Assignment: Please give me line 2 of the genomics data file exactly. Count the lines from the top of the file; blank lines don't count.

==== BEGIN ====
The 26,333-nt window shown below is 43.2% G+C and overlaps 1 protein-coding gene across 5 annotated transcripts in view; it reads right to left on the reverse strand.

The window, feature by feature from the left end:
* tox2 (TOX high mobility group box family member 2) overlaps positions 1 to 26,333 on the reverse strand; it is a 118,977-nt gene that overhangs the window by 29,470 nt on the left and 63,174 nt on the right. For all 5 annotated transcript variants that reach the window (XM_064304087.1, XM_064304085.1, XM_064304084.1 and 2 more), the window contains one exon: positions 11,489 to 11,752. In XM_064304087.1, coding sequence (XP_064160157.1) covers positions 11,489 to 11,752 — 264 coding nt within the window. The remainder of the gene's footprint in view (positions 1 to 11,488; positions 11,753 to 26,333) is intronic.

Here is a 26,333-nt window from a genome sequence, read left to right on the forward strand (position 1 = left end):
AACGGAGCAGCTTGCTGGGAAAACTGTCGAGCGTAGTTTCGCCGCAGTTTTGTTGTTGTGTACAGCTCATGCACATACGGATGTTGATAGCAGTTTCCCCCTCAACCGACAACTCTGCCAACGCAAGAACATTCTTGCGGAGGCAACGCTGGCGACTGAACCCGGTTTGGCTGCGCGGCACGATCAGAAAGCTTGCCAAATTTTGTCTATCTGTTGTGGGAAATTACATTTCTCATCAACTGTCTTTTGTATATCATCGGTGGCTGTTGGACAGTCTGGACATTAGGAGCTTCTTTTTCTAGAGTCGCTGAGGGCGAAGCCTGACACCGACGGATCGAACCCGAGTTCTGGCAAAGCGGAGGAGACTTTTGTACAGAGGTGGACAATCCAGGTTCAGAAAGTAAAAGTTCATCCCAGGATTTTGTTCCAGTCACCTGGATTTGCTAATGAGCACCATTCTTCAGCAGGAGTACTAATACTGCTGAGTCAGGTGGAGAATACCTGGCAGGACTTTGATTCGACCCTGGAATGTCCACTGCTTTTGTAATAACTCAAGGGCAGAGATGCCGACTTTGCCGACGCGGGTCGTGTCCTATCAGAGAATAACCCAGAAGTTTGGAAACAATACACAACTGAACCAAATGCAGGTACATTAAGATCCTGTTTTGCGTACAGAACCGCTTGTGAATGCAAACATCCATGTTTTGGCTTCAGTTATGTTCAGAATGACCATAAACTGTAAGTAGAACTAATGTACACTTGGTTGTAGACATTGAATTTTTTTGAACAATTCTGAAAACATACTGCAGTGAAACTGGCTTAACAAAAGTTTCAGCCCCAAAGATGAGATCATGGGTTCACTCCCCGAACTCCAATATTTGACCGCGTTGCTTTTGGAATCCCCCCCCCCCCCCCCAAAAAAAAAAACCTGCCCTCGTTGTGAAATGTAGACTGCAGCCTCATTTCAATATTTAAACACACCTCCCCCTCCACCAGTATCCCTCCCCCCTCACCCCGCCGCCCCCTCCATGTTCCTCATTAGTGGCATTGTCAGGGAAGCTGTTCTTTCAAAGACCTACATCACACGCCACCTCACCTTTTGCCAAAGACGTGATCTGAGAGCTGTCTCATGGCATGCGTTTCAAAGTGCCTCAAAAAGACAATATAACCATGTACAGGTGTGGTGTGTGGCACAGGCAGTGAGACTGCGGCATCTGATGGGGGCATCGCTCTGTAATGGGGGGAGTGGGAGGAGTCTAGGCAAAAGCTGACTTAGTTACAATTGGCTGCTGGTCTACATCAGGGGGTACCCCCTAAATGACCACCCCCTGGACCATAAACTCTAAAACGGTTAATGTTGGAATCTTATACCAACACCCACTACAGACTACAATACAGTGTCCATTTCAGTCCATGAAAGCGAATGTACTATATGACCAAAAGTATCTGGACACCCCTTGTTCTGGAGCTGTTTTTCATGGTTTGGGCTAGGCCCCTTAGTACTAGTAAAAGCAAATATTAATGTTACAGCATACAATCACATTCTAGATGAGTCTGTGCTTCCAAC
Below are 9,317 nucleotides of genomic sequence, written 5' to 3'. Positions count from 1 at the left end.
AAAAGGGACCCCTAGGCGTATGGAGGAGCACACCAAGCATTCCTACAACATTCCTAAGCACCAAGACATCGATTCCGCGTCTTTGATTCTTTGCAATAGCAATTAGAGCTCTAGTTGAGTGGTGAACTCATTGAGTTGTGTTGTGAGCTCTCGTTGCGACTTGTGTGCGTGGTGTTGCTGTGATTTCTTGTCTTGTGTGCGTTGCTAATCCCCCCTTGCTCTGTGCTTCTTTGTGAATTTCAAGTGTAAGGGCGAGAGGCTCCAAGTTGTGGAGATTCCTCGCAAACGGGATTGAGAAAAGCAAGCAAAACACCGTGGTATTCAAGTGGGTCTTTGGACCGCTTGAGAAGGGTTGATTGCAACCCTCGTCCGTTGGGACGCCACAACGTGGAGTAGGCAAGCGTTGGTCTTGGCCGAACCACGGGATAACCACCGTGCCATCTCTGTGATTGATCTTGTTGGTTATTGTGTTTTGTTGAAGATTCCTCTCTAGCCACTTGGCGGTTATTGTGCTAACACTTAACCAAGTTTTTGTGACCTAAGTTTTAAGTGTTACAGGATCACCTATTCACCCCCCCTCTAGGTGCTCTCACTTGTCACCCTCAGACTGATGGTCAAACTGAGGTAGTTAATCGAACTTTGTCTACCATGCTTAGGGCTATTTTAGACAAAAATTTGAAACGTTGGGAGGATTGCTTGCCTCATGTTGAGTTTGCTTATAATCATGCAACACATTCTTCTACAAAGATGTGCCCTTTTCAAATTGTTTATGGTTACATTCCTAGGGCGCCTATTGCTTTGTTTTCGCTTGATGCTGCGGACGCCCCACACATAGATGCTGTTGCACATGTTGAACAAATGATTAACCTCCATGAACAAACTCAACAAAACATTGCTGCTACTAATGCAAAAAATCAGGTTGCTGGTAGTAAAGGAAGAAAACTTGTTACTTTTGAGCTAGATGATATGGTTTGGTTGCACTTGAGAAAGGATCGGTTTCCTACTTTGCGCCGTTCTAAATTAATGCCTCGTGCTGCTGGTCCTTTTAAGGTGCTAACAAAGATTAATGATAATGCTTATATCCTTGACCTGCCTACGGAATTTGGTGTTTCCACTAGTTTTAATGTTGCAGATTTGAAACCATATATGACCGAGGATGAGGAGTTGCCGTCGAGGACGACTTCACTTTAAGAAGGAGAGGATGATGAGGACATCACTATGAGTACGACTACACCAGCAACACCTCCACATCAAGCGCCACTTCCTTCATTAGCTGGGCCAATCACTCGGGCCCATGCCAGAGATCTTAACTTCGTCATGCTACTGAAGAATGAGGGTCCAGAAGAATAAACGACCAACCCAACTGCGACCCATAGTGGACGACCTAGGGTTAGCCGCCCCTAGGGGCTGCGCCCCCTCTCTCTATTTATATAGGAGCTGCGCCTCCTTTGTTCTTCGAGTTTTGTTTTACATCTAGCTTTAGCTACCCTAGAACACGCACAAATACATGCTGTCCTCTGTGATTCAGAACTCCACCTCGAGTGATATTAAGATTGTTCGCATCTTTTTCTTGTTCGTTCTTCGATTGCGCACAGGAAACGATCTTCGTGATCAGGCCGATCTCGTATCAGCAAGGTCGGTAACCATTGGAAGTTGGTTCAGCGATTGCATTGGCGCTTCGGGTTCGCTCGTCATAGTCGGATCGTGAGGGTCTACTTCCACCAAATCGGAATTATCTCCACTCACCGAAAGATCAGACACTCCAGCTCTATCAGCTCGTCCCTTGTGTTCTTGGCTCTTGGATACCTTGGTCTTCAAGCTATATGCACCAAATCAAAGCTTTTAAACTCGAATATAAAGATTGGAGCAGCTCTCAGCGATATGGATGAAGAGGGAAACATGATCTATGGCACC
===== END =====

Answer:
The window, feature by feature from the left end: